Food drives take aim at increased need

Food drives take aim at increased need

WESTVILLE — It's that time of year when Westville library patrons can dig into their cupboards rather than their pockets to pay up their overdue book fines.

Beginning Nov. 1, the Westville Public Library on South State Street started accepting bags of food in lieu of money for fines.

Library Clerk Barbara Dudich said patrons can get up to $5 in fines waived if they bring in a plastic bag full of food and up to $10 forgiven with a full paper bag of food.

The library has accepted food for fines for eight years, and it's always been successful, but this year, Dudich said, donations have been way down.

"I know last year they brought a pickup truck, and we had a pretty good haul," said Dudich, who added that the library also accepts donations from those who don't owe fines and will be taking donations until Dec. 3.

This year, Dudich said she's not sure there will be enough to distribute to as many food pantries in the area as normal. It will probably be just one pantry, said Dudich, who added that the library has given its donations to Westville area food pantries as well as the Danville Area Food Pantry in past years. Dudich said she knows that local food pantries are badly in need of donations not just for the holidays but for everyday foods as well. Dudich said she assumes it's the poor economy that has donations down so far.

It's not the only charitable program in the area that may have less to give away this holiday season.

State and federal cutbacks and increasing food costs have made it difficult for the Danville Rescue Mission to carry on a more than 20-year tradition of making Thanksgiving food baskets available to the community.

Ted Parker, director at the Rescue Mission, said state and federal funding to the facility, whose main mission is providing shelter to the homeless, has been cut 52 percent. That's put financial pressure on other charitable missions like the food basket program.

Last year, the Rescue Mission gave away 350 baskets, and one year, the total was 625, Parker said, but with the severe cut in regular funding, there will be no baskets this year. He said it costs about $10,000 for 300 food baskets, which continue to get more expensive as food costs increase. The price of turkeys, stuffing, bread and other food basket items has gone up, he said.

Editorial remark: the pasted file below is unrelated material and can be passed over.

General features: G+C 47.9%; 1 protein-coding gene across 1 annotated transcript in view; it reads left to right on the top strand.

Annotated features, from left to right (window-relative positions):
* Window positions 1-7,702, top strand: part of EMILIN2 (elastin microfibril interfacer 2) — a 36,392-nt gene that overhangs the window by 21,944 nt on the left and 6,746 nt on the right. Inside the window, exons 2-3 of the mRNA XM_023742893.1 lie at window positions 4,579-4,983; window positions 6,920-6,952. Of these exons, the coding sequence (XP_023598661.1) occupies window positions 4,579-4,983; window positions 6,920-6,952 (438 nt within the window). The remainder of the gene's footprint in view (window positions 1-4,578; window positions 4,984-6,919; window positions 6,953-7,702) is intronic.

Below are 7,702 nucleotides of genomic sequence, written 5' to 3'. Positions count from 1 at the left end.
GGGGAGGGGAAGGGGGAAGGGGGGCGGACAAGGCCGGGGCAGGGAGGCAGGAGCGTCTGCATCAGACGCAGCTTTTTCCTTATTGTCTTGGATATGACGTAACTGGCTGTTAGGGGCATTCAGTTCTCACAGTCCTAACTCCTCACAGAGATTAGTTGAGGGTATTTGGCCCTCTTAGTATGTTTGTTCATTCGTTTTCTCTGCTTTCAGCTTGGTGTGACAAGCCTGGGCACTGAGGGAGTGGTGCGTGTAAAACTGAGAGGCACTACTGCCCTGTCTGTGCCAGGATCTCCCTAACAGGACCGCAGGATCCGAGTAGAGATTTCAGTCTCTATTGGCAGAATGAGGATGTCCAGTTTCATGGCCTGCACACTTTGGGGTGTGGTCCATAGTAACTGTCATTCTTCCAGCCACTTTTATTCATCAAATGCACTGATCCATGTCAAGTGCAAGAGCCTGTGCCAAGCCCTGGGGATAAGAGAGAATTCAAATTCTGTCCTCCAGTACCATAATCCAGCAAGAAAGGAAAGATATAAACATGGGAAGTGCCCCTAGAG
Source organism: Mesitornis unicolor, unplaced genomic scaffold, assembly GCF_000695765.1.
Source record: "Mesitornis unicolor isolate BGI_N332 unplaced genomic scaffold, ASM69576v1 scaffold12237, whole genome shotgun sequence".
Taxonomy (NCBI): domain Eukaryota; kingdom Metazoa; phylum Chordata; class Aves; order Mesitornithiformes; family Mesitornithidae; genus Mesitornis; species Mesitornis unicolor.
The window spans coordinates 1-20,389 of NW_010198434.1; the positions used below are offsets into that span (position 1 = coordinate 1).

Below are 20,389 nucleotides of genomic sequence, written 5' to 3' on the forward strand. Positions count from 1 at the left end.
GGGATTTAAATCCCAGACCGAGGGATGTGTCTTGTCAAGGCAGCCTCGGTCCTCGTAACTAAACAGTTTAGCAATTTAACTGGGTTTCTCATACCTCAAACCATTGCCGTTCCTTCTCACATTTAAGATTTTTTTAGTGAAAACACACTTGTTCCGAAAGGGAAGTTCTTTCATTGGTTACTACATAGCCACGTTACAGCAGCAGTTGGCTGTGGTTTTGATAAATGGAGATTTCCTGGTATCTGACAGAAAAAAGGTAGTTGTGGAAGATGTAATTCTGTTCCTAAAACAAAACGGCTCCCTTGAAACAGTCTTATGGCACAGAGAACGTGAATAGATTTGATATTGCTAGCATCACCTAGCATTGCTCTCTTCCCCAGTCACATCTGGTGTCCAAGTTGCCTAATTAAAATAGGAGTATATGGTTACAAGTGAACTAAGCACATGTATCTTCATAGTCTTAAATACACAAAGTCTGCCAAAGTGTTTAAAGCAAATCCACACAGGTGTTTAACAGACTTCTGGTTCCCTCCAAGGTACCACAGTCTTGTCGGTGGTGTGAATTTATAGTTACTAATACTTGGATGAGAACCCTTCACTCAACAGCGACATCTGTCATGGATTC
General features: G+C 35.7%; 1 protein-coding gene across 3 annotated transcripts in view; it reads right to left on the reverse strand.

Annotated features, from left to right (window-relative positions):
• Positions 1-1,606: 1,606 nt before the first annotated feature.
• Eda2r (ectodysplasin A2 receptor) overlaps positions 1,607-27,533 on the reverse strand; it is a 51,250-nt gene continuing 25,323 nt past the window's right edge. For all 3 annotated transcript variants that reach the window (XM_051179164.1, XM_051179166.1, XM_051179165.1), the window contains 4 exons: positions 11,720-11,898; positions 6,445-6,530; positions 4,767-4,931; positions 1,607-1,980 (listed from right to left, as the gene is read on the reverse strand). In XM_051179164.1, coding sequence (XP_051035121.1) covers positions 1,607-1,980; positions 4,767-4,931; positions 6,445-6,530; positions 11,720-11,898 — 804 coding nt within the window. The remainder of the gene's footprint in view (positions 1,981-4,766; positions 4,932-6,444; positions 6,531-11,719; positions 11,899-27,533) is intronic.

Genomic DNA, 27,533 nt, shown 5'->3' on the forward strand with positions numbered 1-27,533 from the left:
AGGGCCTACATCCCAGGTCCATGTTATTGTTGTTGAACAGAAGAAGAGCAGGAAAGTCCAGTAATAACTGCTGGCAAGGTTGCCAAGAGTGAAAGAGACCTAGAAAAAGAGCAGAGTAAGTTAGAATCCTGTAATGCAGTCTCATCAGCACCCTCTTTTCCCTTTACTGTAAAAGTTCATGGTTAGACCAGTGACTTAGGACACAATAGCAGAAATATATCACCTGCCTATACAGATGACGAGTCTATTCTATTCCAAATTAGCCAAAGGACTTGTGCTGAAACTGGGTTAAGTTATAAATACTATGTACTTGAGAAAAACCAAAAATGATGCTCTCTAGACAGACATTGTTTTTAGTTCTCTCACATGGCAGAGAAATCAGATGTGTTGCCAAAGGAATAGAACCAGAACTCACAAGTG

The Danville Area Food Pantry has also faced its own challenges with the supplemental funding it receives from government sources.

Chuck Brooks, chairman of the food pantry in downtown Danville, said his agency has been fortunate that the number of people donating has been steady, but the number of people coming through the pantry has increased. And the pantry came within weeks of closing earlier this year waiting on federal funding that was 11 months late and finally arrived in October.

"At that point, we were down to the lowest we've seen the food pantry in years," he said.

Local donations kept the doors open, he said, as companies and businesses like Robinson Chiropractic and Genpact did food drives at their facilities, and others including ThyssenKrupp and NACCO have drives coming up.

Brooks said the pantry's 13th annual Frost Bite Marathon food drive to fill a Pepsi delivery truck with non-perishable food items is coming up Dec. 2-3 at the County Market at Towne Center in downtown Danville. Donations can also be made at the County Market at the Village Mall, 2917 N. Vermilion St. Brooks said that even though donations during that annual drive have increased, the food doesn't last as long, because the need has increased. Usually, that food would last two months; now it's only a month, he said. Brooks added the pantry gets 50 to 60 new families a month.

Although the Rescue Mission won't be giving away baskets, it will carry on another longtime charitable tradition, serving Thanksgiving dinner at 4 p.m. today for its own clientele and for anyone in the community who has nowhere to go on this holiday, Parker said. He said he expects to serve more than 100 people today.